Image for Biotime: when deep nature connection becomes activism

Biotime: when deep nature connection becomes activism

Biotime, or biological time, runs at a very different pace and rhythm to human time. Tuning into this benefits the planet, and us, suggests Maddy Harland

Biotime, or biological time, runs at a very different pace and rhythm to human time. Tuning into this benefits the planet, and us, suggests Maddy Harland

A recently published WWF report warns humanity about an irreversible collapse, that the global vertebrate population has declined by 60 per cent since 1970. In just 60 years, we have decimated natural habitats that they depend on: grasslands, forests, waterways and oceans.

Charles Eisenstein speaks about a part of us withering when each species goes extinct and that we need to viscerally become aligned with Life. We are not separate and we are not in a dynamic of human v other, we are deeply interconnected. But how do we find a logical route that makes that interconnection viscerally real and experienced deep in our marrow? This cannot simply be an intellectual conceit.

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Permaculture, a framework for creating ecologically harmonious, energy efficient, ethical and productive systems, uses nature as its guide. Permaculture has derived a set of principles to do this and one of its core practices is observation. Before we design and implement anything, we need to make time to observe. A dimension of observation is an understanding and immersion in ‘biotime’ – biological time.

Biotime runs at a very different pace and rhythm to human clock time. It involves the regular recording of events in the natural world. These can be as varied as the day the first spring bulb opens, the first autumn frost or the sighting of an unusual species of bird or insect in your local habitat. These occurrences can be part of a larger natural rhythm, like the turning of the seasons, or an indicator of slow changes in an ecosystem, like unusual weather patterns or an increase of average temperatures. This helps gardeners, farmers and nature watchers hone their observational skills.

Events can be as varied as the day the first spring bulb opens or the first autumn frost

We can also reflect on our own biological rhythms relating to the waxing and waning of the moon and the seasons and beyond.

The practice of sitting every day in the same place and widening our gaze, refining our listening skills, becoming aware of sound, smells, sights, and the ‘feeling’ of a place, engages our five senses and expands us into a 360-degree experience. We literally, with our senses, become engaged, expanded and more present.

Observing ‘biotime’ can have physical and mental health benefits, research suggests. Image: allefvinicius

This special place doesn’t need to be deep in the countryside. Better that it is on your back doorstep or your local urban park and while doing this can make us good naturalists and ecologists, it also has other effects. There is evidence that exposure to nature can reduce hypertension (abnormally high blood pressure), respiratory tract and cardiovascular illnesses; improve vitality and mood; benefit issues of mental wellbeing such as anxiety; and restore attention capacity and mental fatigue.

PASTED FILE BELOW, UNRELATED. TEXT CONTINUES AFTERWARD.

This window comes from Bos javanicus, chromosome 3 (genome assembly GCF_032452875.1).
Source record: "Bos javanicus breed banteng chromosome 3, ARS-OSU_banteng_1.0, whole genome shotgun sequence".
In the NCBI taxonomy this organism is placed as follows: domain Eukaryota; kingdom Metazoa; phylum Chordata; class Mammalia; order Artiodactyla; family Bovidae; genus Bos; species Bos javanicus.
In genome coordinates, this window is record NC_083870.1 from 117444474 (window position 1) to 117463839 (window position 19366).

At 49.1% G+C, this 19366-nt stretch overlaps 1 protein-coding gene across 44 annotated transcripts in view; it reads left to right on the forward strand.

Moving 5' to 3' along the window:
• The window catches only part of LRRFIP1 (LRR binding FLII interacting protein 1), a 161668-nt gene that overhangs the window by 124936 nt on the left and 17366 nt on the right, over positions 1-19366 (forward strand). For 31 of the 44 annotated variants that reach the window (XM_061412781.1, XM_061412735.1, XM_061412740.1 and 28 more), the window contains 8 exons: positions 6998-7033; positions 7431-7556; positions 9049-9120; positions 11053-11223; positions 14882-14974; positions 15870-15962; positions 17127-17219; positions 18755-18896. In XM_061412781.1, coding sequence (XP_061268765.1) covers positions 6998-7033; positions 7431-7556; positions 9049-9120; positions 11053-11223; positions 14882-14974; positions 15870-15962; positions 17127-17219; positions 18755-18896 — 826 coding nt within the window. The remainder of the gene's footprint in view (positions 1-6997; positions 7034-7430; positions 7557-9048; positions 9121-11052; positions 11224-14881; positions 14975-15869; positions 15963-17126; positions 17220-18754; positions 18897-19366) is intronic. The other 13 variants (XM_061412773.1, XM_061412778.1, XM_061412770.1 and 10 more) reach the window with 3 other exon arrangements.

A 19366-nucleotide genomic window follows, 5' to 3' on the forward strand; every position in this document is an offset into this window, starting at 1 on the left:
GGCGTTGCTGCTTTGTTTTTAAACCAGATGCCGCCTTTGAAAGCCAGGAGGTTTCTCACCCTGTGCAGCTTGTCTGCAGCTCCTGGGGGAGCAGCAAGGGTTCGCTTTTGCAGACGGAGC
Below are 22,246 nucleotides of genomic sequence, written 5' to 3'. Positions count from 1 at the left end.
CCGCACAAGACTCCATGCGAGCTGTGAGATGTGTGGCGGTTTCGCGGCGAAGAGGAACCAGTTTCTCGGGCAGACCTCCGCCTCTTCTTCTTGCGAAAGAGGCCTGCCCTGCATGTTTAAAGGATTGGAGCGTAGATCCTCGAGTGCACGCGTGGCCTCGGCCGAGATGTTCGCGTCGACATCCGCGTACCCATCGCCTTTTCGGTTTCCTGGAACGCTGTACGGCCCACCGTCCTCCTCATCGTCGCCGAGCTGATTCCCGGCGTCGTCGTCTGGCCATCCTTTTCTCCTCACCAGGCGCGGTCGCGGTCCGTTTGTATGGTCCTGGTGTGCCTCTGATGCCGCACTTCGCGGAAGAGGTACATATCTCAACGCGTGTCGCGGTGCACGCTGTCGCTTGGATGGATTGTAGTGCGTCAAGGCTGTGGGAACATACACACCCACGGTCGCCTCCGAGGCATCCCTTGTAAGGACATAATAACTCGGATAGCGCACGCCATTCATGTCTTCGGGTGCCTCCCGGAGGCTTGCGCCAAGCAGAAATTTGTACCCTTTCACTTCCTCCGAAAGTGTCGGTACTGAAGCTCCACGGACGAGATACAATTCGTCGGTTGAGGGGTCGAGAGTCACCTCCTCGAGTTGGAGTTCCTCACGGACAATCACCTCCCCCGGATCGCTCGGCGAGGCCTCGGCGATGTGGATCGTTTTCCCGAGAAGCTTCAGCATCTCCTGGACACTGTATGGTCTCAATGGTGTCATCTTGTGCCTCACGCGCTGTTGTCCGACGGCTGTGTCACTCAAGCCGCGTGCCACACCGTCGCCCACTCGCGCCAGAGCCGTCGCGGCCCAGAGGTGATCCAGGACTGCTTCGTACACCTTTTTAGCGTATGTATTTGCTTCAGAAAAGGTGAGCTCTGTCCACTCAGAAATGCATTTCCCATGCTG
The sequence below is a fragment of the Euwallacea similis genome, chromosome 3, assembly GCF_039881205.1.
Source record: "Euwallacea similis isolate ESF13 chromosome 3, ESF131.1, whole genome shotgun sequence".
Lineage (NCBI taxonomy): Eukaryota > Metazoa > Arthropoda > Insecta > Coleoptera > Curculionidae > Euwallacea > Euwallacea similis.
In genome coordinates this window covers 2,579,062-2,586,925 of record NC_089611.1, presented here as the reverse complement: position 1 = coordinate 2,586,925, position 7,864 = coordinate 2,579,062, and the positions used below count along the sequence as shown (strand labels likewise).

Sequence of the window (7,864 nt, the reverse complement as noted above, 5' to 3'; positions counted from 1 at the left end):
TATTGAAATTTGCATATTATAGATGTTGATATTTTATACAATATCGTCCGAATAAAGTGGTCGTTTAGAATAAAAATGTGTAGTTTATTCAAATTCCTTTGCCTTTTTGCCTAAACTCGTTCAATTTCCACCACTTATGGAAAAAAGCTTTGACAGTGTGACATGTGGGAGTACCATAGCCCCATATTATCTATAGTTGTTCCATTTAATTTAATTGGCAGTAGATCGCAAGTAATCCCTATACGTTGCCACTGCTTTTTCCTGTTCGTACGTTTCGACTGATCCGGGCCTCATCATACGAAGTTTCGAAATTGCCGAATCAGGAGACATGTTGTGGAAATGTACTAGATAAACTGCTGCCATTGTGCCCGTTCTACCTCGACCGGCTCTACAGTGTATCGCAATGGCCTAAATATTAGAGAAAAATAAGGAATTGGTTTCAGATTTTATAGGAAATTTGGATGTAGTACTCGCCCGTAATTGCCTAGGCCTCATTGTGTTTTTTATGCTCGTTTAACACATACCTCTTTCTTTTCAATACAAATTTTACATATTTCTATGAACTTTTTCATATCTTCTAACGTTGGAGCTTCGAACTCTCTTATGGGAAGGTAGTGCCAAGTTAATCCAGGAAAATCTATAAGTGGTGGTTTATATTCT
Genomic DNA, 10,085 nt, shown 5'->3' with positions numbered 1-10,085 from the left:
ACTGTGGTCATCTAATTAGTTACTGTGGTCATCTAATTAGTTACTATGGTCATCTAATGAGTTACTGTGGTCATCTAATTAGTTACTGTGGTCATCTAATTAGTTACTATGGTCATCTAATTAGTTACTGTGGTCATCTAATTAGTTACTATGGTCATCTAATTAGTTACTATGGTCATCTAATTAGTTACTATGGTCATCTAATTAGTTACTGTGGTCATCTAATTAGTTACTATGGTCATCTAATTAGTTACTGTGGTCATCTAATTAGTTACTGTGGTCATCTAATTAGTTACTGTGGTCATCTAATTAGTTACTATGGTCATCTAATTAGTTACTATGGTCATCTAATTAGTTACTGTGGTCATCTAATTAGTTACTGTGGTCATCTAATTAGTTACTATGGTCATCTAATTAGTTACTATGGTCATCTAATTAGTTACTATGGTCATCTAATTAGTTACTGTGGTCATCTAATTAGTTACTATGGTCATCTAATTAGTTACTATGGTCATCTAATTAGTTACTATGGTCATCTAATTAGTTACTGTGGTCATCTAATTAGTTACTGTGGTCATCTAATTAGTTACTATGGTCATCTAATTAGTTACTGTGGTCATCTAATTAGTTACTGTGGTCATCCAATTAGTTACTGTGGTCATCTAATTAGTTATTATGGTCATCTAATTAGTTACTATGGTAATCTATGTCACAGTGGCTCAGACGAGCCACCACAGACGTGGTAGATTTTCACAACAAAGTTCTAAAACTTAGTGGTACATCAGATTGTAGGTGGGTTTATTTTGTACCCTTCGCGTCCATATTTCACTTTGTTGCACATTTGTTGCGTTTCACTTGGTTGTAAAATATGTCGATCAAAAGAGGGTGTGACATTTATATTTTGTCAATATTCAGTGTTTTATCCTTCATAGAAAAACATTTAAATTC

Feeling a part of nature has been shown to significantly correlate with life satisfaction, vitality, meaningfulness, happiness, mindfulness, and lower cognitive anxiety. “When a person becomes connected to themself, to other people and to Nature, they become the greatest version of themselves,” as Jon Young from the 8 Shields Institute puts it.

The story of the day

After a daily biotime meditation in your regular spot, it is important to ‘tell the story of the day’. Start to record your experiences in a biotime ‘log’. Like a ship’s log, this is not a journal or diary. You can get a robust notebook and make one yourself. Date a half page without a year or weekday, only the numerical day and month. Then fill in the year and beside, write your entry / observation. Year-on-year this enables you to refer back and begin to see emerging patterns in the events around you. It also allows you to identify the unusual phenomena like an early flowering of a plant weeks before it usually blooms or unusual constellations and alignments.

To encourage the keeping of such a log I have also produced a ready made biotime log beautifully illustrated by artist Jane Bottomley to help anyone create a fascinating record of their local environment and its rhythms and mysteries.

Feeling a part of nature has been shown to significantly correlate with life satisfaction, vitality, meaningfulness, happiness and mindfulness

Like Jon Young, I believe that nature connection connects us to ourselves, to others and to the ‘more than human world’. It makes us more present, conscious, and alive and so that we become the greatest version of ourselves. It is a way of personal empowerment and engagement. Never has there been a time when we need more engaged, empowered and present people.

We are alive at a time of mass destruction and the disempowerment of ‘mass distraction’. Now is the time for us to turn the tide and focus. Keeping a log, developing a core routine of daily connections, and developing our capacity to engage in positive social and ecological change is vital but it must start with us. It must start from a place of appreciation and respect for what is being lost. Let us all become biotime activists.

Maddy Harland is the editor and co-founder of Permaculture Magazine. She is the author of Fertile Edges – regenerating land, culture and hope – and The Biotime Log. In July 2019, she will facilitate a course called Peace, Empowerment and Cultural Emergence, with Jon Young and Looby Macnamara

Featured image: Viktor Vasicsek

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